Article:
The Thunder Bay Chronicle-Journal is the daily newspaper of Northwestern Ontario.
IT is becoming increasingly difficult, if not impossible, to understand Ontario’s energy policy. No more so than in Thunder Bay and Northwestern Ontario where the policy is marked by fits and starts instead of a stable program for reliable electricity that grows with demonstrated need.
Ontario is short of revenue and it is at times short of electricity. More electricity can and will lead to more revenue, both in terms of general economic development and through taxation. The recent Ambassadors study by Lakehead University demonstrated clearly that if just the nine most promising mining projects in this region proceed, $135 billion will be spent and $17 billion will be paid in taxes, a third of it to Ontario.
It is not an exaggeration to say that the new Northwestern mining boom can be the economic driver for all of Ontario. But it must have the electrical power on hand to run things.
As this newspaper reported Wednesday, as part of its responsible clean-air goal to phase out coal-burning power plants, Ontario drew up plans to convert the Thunder Bay Generating Station to natural gas.
The preparations to do that saw the Ontario Power Authority authorize Ontario Power Generation to contract with Union Gas to expand its local capacity by enlarging its pipeline from 12 inches to 16 inches. The deadline to order materials for that project came and went on Nov. 1. But OPA had decided against the conversion based on a much larger vision to supply the North by expanding the main east-west tie-line.
This was the second cancellation of the same project. The first one cost taxpayers $11 million; this one will cost a further $9 million, paid to Union Gas for its trouble and to OPG for its engineering and other costs. So we’ve paid $20 million for nothing. Why is OPA frustrating OPG and Union Gas? And does anyone believe the project won’t go ahead at some point? What is the alternative?
OPA insists the tie-line expansion together with cancelling the Thunder Bay conversion will save $400 million in total. That is at least twice as much as anyone in or associated with the power business in Northwestern Ontario has ever heard of. An explanation is being awaited in an OPA report that anxious local officials want to see by December.
The tie-line as it exists now is one very long umbilical cord. It is subject to an average of a dozen outages a year at this end. There are complexities that can cause industrial downtime in one community because some component fails in another.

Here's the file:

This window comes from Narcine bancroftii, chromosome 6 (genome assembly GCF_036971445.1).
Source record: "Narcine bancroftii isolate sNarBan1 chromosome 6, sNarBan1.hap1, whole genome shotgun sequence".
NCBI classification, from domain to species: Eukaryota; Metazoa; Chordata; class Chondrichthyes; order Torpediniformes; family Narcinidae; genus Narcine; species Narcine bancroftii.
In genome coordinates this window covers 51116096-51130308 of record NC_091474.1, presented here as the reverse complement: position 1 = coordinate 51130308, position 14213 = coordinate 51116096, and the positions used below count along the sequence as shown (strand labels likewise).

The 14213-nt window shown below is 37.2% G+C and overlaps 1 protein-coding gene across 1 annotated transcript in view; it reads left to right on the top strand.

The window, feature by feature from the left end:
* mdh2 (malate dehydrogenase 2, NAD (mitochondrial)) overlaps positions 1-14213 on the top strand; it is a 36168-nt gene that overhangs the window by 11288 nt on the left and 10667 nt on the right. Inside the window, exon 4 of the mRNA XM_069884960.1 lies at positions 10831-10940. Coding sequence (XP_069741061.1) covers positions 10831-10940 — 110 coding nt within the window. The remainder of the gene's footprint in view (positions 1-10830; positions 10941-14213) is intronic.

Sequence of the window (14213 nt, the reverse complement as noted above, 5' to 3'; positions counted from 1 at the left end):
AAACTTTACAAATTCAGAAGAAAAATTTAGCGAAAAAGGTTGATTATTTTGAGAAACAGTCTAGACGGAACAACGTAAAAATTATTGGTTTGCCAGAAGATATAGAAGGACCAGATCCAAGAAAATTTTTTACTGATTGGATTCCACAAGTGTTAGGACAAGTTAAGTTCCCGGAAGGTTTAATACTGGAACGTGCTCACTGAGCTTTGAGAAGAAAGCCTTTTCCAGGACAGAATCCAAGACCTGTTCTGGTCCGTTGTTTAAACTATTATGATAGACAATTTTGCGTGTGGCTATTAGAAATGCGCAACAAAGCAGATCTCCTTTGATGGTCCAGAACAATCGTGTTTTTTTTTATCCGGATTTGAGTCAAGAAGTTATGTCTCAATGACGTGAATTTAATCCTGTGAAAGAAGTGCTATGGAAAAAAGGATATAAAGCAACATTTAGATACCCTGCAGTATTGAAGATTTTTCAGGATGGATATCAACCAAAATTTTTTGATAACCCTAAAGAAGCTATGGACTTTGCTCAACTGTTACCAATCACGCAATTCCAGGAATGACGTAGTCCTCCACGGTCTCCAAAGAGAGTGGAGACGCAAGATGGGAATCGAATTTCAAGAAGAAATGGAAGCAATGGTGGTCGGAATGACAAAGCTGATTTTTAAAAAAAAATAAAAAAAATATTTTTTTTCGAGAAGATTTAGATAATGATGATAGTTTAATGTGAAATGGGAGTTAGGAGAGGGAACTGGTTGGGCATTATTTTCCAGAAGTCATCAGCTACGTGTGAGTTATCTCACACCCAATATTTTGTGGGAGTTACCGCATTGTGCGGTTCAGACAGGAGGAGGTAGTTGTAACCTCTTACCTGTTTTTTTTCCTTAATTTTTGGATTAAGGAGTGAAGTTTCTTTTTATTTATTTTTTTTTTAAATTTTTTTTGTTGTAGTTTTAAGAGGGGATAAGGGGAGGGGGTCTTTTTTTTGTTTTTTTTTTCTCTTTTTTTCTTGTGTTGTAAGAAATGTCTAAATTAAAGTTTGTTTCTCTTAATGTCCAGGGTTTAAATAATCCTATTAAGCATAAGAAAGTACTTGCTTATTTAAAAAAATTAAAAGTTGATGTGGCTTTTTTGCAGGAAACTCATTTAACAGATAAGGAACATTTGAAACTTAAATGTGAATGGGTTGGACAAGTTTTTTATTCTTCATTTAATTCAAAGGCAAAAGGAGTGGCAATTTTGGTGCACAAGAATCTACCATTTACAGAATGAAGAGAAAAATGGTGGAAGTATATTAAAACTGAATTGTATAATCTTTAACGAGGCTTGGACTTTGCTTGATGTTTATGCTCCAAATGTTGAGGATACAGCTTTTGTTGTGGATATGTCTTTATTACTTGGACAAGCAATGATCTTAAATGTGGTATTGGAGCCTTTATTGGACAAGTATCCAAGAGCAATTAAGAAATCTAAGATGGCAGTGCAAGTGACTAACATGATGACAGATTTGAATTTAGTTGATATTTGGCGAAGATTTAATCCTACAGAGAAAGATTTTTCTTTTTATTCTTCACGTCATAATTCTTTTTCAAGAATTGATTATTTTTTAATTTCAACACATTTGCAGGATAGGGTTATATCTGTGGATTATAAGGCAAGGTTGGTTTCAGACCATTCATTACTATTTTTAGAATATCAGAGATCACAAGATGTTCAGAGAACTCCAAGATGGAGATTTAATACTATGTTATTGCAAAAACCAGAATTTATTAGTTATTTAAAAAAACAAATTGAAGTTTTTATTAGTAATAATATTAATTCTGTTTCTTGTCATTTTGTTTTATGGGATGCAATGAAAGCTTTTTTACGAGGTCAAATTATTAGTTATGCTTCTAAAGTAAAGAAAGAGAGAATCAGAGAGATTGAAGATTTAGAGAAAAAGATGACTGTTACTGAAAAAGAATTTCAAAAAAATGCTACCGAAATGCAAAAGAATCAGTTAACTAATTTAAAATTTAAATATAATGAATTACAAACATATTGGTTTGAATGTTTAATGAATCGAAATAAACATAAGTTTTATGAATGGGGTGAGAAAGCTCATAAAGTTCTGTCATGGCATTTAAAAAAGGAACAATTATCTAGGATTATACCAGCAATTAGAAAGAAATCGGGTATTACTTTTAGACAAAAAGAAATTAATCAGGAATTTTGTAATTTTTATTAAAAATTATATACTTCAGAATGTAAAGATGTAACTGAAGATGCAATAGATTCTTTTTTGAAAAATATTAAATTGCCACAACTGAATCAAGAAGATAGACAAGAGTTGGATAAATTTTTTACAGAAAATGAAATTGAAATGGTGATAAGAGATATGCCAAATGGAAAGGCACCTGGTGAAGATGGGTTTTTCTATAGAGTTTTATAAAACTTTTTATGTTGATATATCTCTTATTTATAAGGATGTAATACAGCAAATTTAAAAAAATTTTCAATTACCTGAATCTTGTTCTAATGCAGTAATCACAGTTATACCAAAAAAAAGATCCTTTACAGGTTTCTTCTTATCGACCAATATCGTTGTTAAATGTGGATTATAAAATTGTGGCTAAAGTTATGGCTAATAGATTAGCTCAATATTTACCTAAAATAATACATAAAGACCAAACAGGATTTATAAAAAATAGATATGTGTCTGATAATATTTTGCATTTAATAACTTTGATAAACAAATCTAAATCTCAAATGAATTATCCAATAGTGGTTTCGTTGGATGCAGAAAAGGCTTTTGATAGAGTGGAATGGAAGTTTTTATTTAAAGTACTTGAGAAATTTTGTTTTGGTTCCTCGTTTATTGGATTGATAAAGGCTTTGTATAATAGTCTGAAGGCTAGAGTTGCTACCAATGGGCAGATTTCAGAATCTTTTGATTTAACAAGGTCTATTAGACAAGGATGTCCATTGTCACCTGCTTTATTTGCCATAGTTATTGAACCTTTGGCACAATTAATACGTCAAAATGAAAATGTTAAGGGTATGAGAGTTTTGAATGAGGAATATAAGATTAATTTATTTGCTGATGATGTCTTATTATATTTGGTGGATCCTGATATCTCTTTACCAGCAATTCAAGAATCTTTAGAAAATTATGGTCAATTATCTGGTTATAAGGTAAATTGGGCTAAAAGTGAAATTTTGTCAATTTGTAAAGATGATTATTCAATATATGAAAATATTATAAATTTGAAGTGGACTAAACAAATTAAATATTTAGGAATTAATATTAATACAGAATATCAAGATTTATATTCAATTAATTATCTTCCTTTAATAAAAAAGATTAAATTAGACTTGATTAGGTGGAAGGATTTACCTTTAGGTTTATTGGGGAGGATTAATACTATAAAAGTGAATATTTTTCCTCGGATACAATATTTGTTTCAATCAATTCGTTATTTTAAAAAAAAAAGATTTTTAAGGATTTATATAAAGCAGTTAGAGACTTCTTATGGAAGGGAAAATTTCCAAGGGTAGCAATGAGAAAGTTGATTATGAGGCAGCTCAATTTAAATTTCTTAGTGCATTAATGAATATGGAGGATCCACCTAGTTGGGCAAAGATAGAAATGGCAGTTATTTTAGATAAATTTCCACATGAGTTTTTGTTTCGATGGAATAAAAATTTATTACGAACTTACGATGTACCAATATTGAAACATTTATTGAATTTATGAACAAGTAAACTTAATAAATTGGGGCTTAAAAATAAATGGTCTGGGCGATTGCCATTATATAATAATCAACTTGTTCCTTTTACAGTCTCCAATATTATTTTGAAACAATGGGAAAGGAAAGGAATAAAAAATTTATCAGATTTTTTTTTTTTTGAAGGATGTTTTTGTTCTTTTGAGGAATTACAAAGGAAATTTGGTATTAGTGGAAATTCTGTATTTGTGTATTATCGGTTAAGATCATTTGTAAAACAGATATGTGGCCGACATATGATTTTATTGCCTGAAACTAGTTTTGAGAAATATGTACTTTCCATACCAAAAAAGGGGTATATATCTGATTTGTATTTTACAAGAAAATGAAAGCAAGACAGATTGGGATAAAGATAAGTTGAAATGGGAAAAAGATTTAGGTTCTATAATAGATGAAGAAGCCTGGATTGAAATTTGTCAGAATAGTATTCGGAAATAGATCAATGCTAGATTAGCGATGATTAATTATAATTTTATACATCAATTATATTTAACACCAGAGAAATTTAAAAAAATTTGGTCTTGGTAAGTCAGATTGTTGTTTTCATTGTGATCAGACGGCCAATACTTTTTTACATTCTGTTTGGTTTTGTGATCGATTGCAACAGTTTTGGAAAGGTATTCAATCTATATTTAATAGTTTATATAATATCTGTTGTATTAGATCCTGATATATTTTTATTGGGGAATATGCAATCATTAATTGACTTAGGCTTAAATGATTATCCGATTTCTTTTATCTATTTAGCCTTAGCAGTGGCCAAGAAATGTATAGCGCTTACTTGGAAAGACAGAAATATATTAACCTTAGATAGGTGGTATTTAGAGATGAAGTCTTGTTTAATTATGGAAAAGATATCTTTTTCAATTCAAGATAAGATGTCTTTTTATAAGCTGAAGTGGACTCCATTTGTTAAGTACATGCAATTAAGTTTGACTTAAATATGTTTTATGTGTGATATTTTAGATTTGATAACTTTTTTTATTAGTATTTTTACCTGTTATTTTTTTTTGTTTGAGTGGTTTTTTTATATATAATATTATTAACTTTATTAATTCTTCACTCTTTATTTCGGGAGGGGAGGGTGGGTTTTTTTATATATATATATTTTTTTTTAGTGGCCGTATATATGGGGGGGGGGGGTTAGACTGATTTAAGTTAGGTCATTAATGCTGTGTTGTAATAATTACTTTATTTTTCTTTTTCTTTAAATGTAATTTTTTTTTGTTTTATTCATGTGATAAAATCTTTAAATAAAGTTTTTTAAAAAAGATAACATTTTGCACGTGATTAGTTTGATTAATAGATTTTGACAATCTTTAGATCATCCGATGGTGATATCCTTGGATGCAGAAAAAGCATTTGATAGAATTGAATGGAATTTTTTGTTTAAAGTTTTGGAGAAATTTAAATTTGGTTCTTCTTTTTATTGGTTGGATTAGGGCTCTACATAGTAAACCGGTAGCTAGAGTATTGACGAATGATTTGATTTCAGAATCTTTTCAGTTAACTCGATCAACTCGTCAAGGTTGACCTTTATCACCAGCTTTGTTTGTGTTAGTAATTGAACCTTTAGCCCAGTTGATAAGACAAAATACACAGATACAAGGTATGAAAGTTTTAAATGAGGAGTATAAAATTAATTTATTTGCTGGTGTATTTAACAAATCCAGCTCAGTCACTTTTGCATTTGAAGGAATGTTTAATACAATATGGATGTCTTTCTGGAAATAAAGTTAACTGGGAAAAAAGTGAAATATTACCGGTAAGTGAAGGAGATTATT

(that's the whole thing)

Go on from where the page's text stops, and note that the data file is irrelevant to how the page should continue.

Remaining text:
In southern Ontario, nuclear plants that must operate continually must therefore pay Quebec and northern U.S. utilities to take excess power in the day. At night, when everyone comes home and turns on the lights, Ontario must buy power back from those utilities to avoid power failures. Again, we pay twice.
Even if the OPA is right, and it can somehow manage to send enough reliable power north to maintain existing needs and feed all the new mines, it will not be able to finish the job in time to supply this region with all the power that it needs. What happens in the meantime?
With Thunder Bay down and the Atikokan station only able to produce a fraction of its rated output of 200 MW most days (its conversion to biomass cannot possibly find enough wood pellets to run it flat-out), will the Northwest be subjected to brownouts, even blackouts when power requirements surge? If that is a part of the plan, we need to know about it — in order to say No, Not A Chance.
Incidentally, those two Thunder Bay power project cancellations are not the only ones here in the Northwest.
A decade ago, Ontario agreed to buy the North’s power from a huge new hydro project in northern Manitoba, then cancelled, then decided it had made a mistake and had Manitoba resume its plans, only to cancel them for a second time.
The matter ended up in court and reportedly cost Ontario taxpayers in excess of $100 million. Add that to the $20 million in penalties in Thunder Bay and the estimated $1.3-billion to cancel the Oakville and Mississauga gas plants for purely electoral advantages, and one really has to wonder if this government, and especially its Ontario Power Authority, have a clue about what they are doing.